7 Steps to Smarter Integration
Sometimes, change can be worthwhile. The key is knowing what's worth pursuing and what's not.
There's been a trend lately to adding more to data integration products. Whether it's MDM, data governance or what-have-you, it seems even integration can always be more integrated.
Bob Potter, CEO of expressor, thinks it's the wrong direction. What businesses really want, he says, is enterprise-class integration data capabilities-complete with the ability to scale for processing terabytes of data-that are simple to understand and easy to use.
That's the philosophy behind the company's new expressor 3.0, which will be unveiled in beta at the 2010 PASS Summit in Seattle on Monday, and is expected to be generally available before the end of the year.
For instance, the new release includes reusable data mapping, but from project to project, and as you're moving between, say, the integration tool and BI or BPM tools, he said. It also includes simplified data mapping using semantic types, instead of the more traditional ETL approach of point-to-point mapping. They also worked with a usability architect to create a clean user interface, with the familiar Windows-esque look and feel.
The company isn't just offering a new product release. I learned that they're also incorporating components of open source companies into their marketing strategy. It's an interesting hybrid approach that takes some of the most enticing open source concepts: a free community edition, a support community and a focus on an affordable cost structure.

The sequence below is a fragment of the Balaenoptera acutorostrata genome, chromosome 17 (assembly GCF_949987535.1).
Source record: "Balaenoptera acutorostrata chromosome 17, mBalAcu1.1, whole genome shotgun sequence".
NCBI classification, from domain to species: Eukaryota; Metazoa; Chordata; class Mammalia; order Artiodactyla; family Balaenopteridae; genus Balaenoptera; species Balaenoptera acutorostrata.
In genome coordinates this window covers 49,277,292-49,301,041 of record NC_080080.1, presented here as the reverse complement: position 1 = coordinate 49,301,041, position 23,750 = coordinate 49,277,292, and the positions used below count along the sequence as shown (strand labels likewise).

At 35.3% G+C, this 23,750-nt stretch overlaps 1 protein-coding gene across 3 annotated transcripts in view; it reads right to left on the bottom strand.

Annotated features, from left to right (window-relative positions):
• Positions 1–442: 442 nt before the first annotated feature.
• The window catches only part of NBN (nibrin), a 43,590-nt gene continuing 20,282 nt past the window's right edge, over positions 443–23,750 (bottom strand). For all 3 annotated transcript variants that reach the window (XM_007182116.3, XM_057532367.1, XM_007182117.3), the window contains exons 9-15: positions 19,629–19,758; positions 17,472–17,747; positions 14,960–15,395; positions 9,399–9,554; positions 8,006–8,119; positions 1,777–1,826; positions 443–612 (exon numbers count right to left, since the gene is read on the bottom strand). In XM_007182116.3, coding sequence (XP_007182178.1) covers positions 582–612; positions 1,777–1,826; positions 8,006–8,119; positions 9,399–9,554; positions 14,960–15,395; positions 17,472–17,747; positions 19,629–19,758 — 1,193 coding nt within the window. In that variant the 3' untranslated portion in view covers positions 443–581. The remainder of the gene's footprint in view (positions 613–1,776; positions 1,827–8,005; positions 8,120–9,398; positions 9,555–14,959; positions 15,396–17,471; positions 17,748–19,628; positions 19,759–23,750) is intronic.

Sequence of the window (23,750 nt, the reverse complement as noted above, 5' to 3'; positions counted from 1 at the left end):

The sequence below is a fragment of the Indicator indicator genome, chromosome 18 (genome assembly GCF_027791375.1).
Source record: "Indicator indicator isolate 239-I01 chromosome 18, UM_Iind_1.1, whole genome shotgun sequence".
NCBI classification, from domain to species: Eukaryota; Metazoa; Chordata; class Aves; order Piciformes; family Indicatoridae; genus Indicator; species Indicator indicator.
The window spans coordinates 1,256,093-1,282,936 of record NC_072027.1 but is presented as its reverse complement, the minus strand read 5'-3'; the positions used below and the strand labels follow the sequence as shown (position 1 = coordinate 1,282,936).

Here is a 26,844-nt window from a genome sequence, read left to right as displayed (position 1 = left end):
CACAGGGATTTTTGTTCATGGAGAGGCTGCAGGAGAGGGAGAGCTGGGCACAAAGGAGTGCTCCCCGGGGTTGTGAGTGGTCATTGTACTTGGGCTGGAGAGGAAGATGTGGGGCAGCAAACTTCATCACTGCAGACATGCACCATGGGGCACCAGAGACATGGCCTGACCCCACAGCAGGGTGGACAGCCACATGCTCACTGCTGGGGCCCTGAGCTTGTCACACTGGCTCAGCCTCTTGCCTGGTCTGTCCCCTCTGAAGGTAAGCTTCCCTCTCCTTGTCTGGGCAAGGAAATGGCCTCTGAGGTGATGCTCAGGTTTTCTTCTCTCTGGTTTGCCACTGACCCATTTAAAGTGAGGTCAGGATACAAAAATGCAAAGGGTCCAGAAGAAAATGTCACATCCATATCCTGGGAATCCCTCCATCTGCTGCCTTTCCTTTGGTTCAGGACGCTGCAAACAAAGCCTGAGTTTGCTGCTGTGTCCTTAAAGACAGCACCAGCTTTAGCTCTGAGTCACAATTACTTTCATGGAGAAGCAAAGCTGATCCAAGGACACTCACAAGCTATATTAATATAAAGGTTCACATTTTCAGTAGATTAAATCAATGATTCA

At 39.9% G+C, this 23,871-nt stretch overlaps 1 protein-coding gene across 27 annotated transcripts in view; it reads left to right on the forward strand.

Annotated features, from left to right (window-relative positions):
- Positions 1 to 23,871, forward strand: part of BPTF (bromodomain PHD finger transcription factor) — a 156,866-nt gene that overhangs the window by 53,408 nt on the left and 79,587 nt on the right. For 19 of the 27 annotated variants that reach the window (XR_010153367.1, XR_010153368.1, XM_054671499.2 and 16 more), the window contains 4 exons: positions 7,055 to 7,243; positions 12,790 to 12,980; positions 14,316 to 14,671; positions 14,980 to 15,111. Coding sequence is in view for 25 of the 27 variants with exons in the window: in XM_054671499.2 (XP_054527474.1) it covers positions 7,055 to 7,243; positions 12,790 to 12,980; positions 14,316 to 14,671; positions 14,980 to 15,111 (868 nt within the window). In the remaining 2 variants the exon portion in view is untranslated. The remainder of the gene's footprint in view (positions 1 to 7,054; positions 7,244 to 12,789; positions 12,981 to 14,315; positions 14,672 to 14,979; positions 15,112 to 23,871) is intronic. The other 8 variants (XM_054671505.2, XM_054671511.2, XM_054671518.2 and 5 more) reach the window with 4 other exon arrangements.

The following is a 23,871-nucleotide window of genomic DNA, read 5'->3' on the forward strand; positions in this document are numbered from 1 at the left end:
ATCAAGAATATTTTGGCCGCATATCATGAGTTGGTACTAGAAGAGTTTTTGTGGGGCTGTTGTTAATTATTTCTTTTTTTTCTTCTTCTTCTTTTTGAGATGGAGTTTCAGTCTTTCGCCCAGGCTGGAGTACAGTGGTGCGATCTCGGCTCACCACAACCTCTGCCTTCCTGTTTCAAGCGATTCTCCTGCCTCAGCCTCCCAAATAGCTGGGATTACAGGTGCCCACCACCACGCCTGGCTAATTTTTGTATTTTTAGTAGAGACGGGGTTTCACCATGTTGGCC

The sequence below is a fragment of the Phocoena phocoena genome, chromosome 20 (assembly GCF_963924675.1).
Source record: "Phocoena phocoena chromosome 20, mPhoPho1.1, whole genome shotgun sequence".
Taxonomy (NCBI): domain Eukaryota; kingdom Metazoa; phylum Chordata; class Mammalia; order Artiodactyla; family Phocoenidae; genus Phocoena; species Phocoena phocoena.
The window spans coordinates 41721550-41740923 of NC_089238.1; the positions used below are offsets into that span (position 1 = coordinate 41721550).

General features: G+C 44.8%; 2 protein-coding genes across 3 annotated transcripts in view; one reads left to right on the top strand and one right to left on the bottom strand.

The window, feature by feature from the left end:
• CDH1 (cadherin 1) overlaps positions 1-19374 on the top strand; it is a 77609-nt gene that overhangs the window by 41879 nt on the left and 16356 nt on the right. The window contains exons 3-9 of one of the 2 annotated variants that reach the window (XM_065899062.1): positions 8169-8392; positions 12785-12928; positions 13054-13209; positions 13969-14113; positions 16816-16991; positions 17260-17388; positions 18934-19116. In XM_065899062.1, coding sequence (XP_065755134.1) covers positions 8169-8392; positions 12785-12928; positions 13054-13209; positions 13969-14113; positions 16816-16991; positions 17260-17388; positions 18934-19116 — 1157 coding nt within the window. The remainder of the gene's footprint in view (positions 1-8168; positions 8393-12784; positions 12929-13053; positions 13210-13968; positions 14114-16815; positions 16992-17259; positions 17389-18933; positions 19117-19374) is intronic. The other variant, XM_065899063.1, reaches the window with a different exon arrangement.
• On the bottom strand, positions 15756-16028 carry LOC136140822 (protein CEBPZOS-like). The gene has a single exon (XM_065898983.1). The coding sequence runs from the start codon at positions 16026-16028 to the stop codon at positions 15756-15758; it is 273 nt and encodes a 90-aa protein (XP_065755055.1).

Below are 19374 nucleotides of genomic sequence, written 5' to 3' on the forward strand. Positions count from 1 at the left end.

The free community edition includes a metadata repository, the development environment, an embedded data processing engine and reusable business rules. The free expressor Studio community edition, plus access to the new Community Center, should be available on Monday at www.expressorStudio.com.
Obviously, though, it doesn't include one open source innovation: the actual open source. Potter sees the open source data integration/MDM vendor Talend as expressor's chief competitor, but he doesn't believe open source code is what organizations really want.
"The open source vendors have kind of had it their way for a couple of years now, undercutting the enterprise vendors. The innovation that they've come up with is the fact that it's open source," Potter said. "I think that really what customers want is affordability, not source code. Source code can only get you into trouble-like if you modify it, well who maintains it? And what rights do I really have to that source code?
"We're pursuing a commercial path like Informatica and Essential Software, now IBM, but we're using some of the sales and marketing techniques open source vendors have used: download ability, forums, telesales-high volume, but low touch in terms of dealing with customers."
expressor charges when you want to move data faster through the parallel processing engine, charging for each unit of parallelism, which they call a "channel." Typically, the costs for transactions run around $30,000, which is the standard SE bundle with three, two-year channels and a week of mentoring, or $60,000, which is the premium SE bundle and includes six, two-year channels, two weeks of mentoring and one week of on-site training. You can purchase an additional two-year term channel for $10,000.